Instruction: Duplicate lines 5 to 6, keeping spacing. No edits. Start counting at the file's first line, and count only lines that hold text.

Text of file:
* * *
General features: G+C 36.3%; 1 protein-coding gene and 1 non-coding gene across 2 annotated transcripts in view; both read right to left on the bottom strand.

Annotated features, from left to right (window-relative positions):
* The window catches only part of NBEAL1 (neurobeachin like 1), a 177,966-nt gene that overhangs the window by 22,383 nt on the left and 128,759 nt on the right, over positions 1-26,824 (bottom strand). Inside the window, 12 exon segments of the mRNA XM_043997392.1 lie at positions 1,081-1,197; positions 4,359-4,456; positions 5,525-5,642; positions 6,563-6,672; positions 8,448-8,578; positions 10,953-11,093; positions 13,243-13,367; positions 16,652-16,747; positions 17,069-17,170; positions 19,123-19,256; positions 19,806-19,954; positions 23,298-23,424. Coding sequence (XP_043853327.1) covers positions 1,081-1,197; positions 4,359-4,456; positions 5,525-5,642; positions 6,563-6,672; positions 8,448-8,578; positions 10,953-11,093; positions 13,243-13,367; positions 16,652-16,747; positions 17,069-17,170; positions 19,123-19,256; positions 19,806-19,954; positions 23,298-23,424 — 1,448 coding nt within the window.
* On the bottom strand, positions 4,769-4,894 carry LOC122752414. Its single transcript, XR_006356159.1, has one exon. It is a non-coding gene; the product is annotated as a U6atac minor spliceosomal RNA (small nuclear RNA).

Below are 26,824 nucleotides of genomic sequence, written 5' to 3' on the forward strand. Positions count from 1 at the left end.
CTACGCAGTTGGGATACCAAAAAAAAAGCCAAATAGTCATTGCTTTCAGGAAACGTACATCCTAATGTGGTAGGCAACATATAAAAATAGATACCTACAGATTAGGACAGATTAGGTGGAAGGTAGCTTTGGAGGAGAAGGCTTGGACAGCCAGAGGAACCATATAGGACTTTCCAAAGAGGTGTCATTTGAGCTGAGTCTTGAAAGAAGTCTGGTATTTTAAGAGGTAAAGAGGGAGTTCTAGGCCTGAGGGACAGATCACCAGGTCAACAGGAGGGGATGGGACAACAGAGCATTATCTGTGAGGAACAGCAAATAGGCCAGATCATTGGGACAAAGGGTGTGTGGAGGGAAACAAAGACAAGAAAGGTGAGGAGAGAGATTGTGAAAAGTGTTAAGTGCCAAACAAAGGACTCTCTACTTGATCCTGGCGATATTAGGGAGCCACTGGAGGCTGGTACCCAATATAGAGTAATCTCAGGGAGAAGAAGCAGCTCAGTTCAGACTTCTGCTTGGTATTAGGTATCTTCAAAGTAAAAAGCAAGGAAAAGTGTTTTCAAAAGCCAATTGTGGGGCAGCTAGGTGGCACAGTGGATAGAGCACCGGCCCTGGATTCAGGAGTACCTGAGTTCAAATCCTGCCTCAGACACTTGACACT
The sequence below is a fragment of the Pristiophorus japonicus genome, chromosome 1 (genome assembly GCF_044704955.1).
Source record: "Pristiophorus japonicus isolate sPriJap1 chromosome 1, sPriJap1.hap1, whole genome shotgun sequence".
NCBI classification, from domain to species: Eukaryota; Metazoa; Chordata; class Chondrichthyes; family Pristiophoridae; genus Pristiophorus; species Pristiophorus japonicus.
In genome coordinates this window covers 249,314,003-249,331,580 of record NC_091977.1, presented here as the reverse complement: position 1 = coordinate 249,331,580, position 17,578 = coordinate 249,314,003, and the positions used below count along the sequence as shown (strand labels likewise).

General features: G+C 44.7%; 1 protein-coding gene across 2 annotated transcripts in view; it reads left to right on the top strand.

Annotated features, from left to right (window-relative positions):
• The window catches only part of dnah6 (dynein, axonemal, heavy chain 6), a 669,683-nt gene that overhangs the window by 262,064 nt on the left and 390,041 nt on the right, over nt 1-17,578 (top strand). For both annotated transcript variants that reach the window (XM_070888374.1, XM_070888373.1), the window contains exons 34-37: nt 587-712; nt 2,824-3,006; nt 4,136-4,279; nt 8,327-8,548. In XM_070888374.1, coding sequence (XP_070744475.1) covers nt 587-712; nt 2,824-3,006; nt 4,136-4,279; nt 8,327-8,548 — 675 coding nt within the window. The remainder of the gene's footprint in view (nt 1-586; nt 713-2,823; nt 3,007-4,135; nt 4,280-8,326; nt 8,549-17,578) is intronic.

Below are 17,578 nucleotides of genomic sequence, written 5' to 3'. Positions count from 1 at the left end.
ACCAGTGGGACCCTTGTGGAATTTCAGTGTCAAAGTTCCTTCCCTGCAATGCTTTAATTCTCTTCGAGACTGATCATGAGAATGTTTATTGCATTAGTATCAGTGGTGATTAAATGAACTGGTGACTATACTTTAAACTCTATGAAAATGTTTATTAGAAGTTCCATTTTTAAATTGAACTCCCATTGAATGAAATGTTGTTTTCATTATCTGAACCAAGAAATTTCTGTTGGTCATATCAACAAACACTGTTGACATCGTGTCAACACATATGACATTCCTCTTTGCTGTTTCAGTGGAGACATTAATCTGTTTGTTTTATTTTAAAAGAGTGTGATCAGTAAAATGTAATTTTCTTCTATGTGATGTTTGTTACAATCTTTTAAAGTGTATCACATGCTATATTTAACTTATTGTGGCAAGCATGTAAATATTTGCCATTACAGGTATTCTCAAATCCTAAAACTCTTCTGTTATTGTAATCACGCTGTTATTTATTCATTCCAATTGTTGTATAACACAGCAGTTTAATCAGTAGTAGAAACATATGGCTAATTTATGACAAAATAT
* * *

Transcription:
Below are 26,824 nucleotides of genomic sequence, written 5' to 3' on the forward strand. Positions count from 1 at the left end.
CTACGCAGTTGGGATACCAAAAAAAAAGCCAAATAGTCATTGCTTTCAGGAAACGTACATCCTAATGTGGTAGGCAACATATAAAAATAGATACCTACAGATTAGGACAGATTAGGTGGAAGGTAGCTTTGGAGGAGAAGGCTTGGACAGCCAGAGGAACCATATAGGACTTTCCAAAGAGGTGTCATTTGAGCTGAGTCTTGAAAGAAGTCTGGTATTTTAAGAGGTAAAGAGGGAGTTCTAGGCCTGAGGGACAGATCACCAGGTCAACAGGAGGGGATGGGACAACAGAGCATTATCTGTGAGGAACAGCAAATAGGCCAGATCATTGGGACAAAGGGTGTGTGGAGGGAAACAAAGACAAGAAAGGTGAGGAGAGAGATTGTGAAAAGTGTTAAGTGCCAAACAAAGGACTCTCTACTTGATCCTGGCGATATTAGGGAGCCACTGGAGGCTGGTACCCAATATAGAGTAATCTCAGGGAGAAGAAGCAGCTCAGTTCAGACTTCTGCTTGGTATTAGGTATCTTCAAAGTAAAAAGCAAGGAAAAGTGTTTTCAAAAGCCAATTGTGGGGCAGCTAGGTGGCACAGTGGATAGAGCACCGGCCCTGGATTCAGGAGTACCTGAGTTCAAATCCTGCCTCAGACACTTGACACT